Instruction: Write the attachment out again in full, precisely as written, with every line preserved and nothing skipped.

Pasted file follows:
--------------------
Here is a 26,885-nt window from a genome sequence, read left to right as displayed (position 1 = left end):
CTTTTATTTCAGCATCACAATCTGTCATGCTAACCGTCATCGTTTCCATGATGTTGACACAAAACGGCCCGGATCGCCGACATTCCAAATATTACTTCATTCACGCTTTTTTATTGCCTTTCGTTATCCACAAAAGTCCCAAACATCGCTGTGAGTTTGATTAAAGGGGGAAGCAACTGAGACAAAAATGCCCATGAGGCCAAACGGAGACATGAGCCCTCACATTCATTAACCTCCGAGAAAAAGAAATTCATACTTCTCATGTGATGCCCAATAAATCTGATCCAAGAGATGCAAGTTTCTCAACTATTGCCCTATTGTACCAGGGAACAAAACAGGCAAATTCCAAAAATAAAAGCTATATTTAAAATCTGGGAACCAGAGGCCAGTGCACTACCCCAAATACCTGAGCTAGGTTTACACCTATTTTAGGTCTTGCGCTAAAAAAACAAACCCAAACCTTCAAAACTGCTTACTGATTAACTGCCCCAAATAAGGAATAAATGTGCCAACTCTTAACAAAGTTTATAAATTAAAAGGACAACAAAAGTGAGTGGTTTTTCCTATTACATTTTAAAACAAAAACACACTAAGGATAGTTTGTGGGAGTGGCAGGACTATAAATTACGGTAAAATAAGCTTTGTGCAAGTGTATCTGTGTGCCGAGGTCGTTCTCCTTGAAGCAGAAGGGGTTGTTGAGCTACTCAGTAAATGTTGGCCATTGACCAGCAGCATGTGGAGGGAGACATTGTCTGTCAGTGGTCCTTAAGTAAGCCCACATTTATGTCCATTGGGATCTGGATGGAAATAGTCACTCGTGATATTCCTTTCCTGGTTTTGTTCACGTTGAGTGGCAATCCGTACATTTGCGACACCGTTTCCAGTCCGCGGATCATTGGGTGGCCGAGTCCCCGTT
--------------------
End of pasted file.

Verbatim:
Here is a 26,885-nt window from a genome sequence, read left to right as displayed (position 1 = left end):
CTTTTATTTCAGCATCACAATCTGTCATGCTAACCGTCATCGTTTCCATGATGTTGACACAAAACGGCCCGGATCGCCGACATTCCAAATATTACTTCATTCACGCTTTTTTATTGCCTTTCGTTATCCACAAAAGTCCCAAACATCGCTGTGAGTTTGATTAAAGGGGGAAGCAACTGAGACAAAAATGCCCATGAGGCCAAACGGAGACATGAGCCCTCACATTCATTAACCTCCGAGAAAAAGAAATTCATACTTCTCATGTGATGCCCAATAAATCTGATCCAAGAGATGCAAGTTTCTCAACTATTGCCCTATTGTACCAGGGAACAAAACAGGCAAATTCCAAAAATAAAAGCTATATTTAAAATCTGGGAACCAGAGGCCAGTGCACTACCCCAAATACCTGAGCTAGGTTTACACCTATTTTAGGTCTTGCGCTAAAAAAACAAACCCAAACCTTCAAAACTGCTTACTGATTAACTGCCCCAAATAAGGAATAAATGTGCCAACTCTTAACAAAGTTTATAAATTAAAAGGACAACAAAAGTGAGTGGTTTTTCCTATTACATTTTAAAACAAAAACACACTAAGGATAGTTTGTGGGAGTGGCAGGACTATAAATTACGGTAAAATAAGCTTTGTGCAAGTGTATCTGTGTGCCGAGGTCGTTCTCCTTGAAGCAGAAGGGGTTGTTGAGCTACTCAGTAAATGTTGGCCATTGACCAGCAGCATGTGGAGGGAGACATTGTCTGTCAGTGGTCCTTAAGTAAGCCCACATTTATGTCCATTGGGATCTGGATGGAAATAGTCACTCGTGATATTCCTTTCCTGGTTTTGTTCACGTTGAGTGGCAATCCGTACATTTGCGACACCGTTTCCAGTCCGCGGATCATTGGGTGGCCGAGTCCCCGTT